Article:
One of the most important things verified by this testing regime is the potential loss of clamping force possible with used nuts. While nuts are manufactured to exacting standards with premium materials they nonetheless offer a minimal amount of material to generate the required clamping force. Regardless of whether you're talking about a main stud (right) a head stud, or a rod bolt, the importance of consistent clamping force cannot be overstated. When properly lubricated and torqued they can easily maintain design strength until disassembled. When re-torqued , deformation occurs and the threads engage differently with the stud.
ARP nuts are manufactured from premium material. They are checked for concentricity and to ensure that the threads are centered in the nut. When the threads engage during torquing, they deform according to the friction contact with the engaging threads on the stud thus deforming the nut which works fine until you release it and re-tighten it over and over again during maintenance or rebuilds.
Larger main stud nuts are tougher and less likely to fail, but clearance issues could ensue if the nuts relax or do not pull up to spec. Head stud nuts are more critical as even the slightest relaxation may cause you to lose a head gasket.
|To accommodate a range of requirements, ARP offers up to 3 or 4 different nut sizes for various studs in both hex head and/or 12-point configuration depending on the application. For example 7/16-20 nuts come in 1/2, 9/16 and 5/8-inch diameters with the associated change in size and height. See accompanying chart for other sizes.
Distortion and loss of clamping force are the unavoidable consequence of the torquing process with prevailing torque nuts. Making the nut larger helps, but the threads remain the same size and they still deform as they lock together. Some cylinder head nuts are physically smaller because they have to clear adjacent objects such as valve springs or rocker arm gear. The ARP design process takes maximum advantage of the material properties to suit the application, but sometimes a nut simply has to be physically smaller than the ideal. This make it even more susceptible to clamping force decay due to multiple re-torquing. ARP further addresses the problem by offering a range of nut sizes for each stud size, thus the engine builder can choose what works best for his application.
|This assortment of 8740 12-point and hex head nuts are all 7/16-20 threads for different small block Chevy applications. The more robust nuts on the left are for main studs while the smaller nuts on the right fit small block head studs. They range from 1/2- to 9/16- to 5/8-inch nut sizes and all have different head dimensions to suit specific requirements.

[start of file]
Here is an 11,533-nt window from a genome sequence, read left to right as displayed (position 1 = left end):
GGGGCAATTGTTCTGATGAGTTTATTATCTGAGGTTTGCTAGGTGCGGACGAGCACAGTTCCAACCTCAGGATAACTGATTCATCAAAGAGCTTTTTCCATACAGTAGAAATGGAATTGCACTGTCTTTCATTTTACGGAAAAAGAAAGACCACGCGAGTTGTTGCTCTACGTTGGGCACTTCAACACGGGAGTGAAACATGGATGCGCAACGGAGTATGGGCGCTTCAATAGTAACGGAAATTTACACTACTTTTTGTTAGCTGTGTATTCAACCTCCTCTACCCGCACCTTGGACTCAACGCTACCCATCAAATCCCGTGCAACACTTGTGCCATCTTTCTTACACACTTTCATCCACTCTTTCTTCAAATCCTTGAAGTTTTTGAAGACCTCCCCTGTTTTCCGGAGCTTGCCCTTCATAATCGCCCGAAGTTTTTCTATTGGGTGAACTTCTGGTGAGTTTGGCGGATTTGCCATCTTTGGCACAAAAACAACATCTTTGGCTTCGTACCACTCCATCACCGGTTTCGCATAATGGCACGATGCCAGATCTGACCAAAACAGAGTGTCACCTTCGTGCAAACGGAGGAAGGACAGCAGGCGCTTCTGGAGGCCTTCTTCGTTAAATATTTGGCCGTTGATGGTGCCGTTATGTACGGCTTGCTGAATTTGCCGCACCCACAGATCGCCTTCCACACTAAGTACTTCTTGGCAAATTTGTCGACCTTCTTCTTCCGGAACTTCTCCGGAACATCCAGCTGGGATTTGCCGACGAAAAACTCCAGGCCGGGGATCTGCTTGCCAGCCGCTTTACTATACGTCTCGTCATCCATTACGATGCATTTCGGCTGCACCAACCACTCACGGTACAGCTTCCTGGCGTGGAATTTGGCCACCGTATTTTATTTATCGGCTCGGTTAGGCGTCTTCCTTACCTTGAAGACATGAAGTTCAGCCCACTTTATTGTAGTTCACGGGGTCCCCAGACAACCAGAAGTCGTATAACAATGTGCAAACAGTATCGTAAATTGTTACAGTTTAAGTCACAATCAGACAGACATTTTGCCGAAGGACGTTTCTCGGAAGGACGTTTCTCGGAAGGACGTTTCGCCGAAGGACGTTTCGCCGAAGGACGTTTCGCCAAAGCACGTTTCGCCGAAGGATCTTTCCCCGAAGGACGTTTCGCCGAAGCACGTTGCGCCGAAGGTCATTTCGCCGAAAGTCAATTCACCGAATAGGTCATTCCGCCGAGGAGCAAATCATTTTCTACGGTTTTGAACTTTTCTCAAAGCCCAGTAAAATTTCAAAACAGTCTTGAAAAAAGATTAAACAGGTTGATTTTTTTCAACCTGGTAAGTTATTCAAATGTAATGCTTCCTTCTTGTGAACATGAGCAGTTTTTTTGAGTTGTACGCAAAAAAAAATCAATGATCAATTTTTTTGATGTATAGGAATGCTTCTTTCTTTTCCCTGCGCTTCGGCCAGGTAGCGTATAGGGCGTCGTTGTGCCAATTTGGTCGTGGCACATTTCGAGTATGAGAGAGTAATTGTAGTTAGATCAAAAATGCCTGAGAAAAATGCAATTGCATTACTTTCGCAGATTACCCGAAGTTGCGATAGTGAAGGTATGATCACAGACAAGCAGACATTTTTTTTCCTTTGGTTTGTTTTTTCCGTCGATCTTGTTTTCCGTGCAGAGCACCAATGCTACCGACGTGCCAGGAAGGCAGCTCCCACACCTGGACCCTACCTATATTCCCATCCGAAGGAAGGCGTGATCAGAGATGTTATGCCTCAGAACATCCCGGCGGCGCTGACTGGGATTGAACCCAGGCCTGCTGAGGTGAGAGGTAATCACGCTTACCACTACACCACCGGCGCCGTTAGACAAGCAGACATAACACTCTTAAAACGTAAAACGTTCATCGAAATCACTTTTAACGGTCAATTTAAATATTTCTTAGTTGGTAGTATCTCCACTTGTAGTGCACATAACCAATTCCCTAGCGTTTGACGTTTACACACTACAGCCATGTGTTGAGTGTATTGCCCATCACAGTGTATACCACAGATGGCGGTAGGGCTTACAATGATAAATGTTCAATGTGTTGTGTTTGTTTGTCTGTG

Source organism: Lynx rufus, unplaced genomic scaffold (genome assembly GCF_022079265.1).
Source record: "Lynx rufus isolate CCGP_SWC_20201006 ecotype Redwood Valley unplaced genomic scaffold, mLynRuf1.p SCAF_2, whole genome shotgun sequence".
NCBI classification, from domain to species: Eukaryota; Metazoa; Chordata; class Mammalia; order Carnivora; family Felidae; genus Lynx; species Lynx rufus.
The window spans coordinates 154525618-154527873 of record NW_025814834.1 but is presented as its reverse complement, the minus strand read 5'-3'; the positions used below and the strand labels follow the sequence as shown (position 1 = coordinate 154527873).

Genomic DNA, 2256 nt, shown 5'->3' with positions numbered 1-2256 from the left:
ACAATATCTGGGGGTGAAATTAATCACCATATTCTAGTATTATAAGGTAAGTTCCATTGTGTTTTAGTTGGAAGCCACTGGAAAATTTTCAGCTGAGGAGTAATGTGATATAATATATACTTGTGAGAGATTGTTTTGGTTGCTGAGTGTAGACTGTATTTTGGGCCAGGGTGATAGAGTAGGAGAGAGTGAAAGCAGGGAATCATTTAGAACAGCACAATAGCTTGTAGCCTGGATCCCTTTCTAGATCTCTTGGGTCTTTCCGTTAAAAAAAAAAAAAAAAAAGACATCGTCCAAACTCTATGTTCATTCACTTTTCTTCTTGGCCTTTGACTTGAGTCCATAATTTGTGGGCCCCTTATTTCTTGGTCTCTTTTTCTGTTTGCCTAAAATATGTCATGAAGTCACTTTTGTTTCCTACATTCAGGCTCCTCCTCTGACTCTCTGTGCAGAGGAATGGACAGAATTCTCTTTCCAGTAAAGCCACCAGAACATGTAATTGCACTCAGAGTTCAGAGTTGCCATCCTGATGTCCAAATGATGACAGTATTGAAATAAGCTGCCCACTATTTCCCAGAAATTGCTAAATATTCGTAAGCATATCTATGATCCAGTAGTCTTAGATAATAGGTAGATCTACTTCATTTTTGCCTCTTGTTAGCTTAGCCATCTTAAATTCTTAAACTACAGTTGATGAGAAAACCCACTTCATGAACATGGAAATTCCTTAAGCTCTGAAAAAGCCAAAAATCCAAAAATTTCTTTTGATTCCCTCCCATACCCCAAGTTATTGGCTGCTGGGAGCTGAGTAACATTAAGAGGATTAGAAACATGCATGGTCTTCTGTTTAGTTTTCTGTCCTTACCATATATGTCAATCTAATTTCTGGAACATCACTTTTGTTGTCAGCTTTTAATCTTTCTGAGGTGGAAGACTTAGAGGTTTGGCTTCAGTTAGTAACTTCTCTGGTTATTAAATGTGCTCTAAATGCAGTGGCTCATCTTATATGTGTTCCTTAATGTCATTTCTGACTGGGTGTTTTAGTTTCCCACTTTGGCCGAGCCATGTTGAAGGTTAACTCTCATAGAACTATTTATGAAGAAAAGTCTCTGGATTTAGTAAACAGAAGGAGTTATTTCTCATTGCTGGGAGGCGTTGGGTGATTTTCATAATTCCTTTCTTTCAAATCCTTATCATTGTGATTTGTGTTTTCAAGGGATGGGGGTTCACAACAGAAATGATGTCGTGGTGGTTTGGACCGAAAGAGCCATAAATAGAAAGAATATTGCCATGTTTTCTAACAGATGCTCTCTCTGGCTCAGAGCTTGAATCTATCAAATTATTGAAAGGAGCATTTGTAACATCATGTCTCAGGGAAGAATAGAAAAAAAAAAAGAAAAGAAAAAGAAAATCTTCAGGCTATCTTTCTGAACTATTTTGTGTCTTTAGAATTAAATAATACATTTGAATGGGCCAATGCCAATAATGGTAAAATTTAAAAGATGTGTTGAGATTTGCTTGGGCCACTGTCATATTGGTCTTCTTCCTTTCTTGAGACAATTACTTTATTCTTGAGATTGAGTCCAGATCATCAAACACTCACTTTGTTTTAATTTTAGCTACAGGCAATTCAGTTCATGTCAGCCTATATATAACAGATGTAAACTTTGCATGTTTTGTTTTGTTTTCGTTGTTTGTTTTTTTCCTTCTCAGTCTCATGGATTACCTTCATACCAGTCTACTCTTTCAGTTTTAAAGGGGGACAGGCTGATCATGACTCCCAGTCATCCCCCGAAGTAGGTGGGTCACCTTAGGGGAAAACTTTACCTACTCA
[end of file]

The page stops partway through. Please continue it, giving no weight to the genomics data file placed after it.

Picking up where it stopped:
|The main stud nut on the left is a bit heftier and thus less likely to succumb to clamping force decay due to excessive torque cycles.
ARP's advanced lab equipment helps identify these issues and also helps to verify the proper torque and lubricant for every application. A new set of nuts is cheap insurance against the problems you could face if a head gasket lets go or a main stud loses clamping force and the bearing clearance changes. By using new nuts on all your assemblies you eliminate a critical failure point that may help save your engine whether its a crate motor or a Pro Stock engine. The stud will not fail, but when the nut loses its clamping power your engine enters the danger zone.
|Within the same thread size the difference in nut configuration can be substantial. This is easy to see with the 1/2- and 9/16-inch nuts on the left and the view of the load bearing surfaces on the right. For special applications consult your ARP rep.
| Any full race rebuild is a good candidate
for new nuts on all studded fasteners.
ARP stud kits are specifically designed for each application and the nuts are appropriately matched. Some kits are specified for clearance issues such as the proximity of valve springs, spacers or rocker arm gear. Smaller nuts specified for these applications are designed to provide the same level of performance but they are more susceptible to clamping force loss when reused multiple times. New nuts are good insurance in this case. ARP tests these components extensively to ensure their integrity and suitability for the task when new. When's the last time you ever heard of an ARP failure in normal operation? Still, the company's responsible posture is to identify potential misuse problems and alert racers to them so they can avoid possible issues. It should also be noted that we are talking about potential problems, not common occurrences.
The chaotic nature of nitrous oxide combustion events and subsequent cylinder pressure spikes provides one of the severest tests of a fastener's clamping ability.
So what does it all mean? Well, if you're building a naturally aspirated street performance engine and you re-torque the nuts a few times, you're not likely to have any problems. In most cases you will not generate the RPM loading or the cylinder pressure to compromise the clamping force of the nuts. Millions of rebuilt engines are certainly testament to that, but if you run a lot of engine speed or power adders such as nitrous, supercharging or turbocharging its a different story. Sustained loading is considerably higher particularly in racing applications. In any of these scenarios, new nuts are always advisable.
Common practice in the aerospace industry requires new nuts on almost everything and so should you. Nuts are surprisingly inexpensive so it's pretty much a no brainer. Make it your smart policy on all your performance and racing engine builds. You can bulk buy nuts from ARP so you always have a new supply on hand. For a new 2016 catalog and a direct line to detailed ARP info click the ARP link located above this story.
Automotive Racing Products
1863 Eastman Avenue
Ventura, CA 93003